Gonzalez is hitting a lowly .164 against left-handers, which is well off his career mark of .274. Earlier this season, the Dodger first baseman dismissed the notion of stats and said he placed little importance on them.
According to Bill Plunkett of the OC Register, Gonzalez was more forthcoming when discussing his latest struggles:
It is the longest slump of Gonzalez’s career and he acknowledges it has been a struggle at times. But he also shuns talk of a slump, saying instead that “obviously the results haven’t been there” and that he felt “just a tick off” for most of that time.
Manager Don Mattingly cited Gonzalez’s ability to stick to his routine as reason he would break out of the slump:
Adrian’s a professional. His routine stays the same to me. His work stays the same. His preparation always stays the same. He doesn’t get off track and to me those are the guys you know are going to come out of it and they’ll be right back where they ought to be.”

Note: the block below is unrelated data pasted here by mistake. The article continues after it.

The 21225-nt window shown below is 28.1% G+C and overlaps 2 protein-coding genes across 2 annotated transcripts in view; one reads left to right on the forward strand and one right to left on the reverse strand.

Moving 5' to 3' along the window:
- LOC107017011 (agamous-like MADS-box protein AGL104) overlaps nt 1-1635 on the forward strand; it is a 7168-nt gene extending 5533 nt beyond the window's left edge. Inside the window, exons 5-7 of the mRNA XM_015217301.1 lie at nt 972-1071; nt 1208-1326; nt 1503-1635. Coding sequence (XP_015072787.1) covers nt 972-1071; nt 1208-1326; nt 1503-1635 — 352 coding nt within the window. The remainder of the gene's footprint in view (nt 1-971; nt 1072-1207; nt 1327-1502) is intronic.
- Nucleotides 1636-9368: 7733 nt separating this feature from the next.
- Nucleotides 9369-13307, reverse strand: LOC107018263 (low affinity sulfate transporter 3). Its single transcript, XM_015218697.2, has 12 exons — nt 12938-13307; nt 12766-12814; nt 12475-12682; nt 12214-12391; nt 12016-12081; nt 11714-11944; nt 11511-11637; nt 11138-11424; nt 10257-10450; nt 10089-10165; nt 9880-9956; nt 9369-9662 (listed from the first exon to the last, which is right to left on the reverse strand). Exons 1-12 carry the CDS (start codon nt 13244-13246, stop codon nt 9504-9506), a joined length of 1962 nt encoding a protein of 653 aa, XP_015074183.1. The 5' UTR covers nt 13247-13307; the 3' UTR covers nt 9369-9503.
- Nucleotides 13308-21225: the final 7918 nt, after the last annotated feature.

However, hitting coach Mark McGwire was more critical when assessing the first baseman’s performance:
He’s going out of the strike zone,” Dodgers hitting coach Mark McGwire said. “He’s one of the smartest hitters I’ve been around and right now, he’s just going out of the strike zone too much.”
McGwire also added Gonzalez need to be more patient and willing to take a walk, which was a sentiment the team instilled in Yasiel Puig, who appears to have responded. Gonzalez got off to a bit of a slow start this season before a stretch of hitting a home run in four consecutive games propelled him into a hot streak that carried through April.
Gonzalez attributed the power surge to his shoulder feeling healthy and thus getting more range on his swings. The Dodgers have yet to fire on all cylinders and as important as Hanley Ramirez getting going is, so too is Gonzalez returning to the hitter he’s capable of being.
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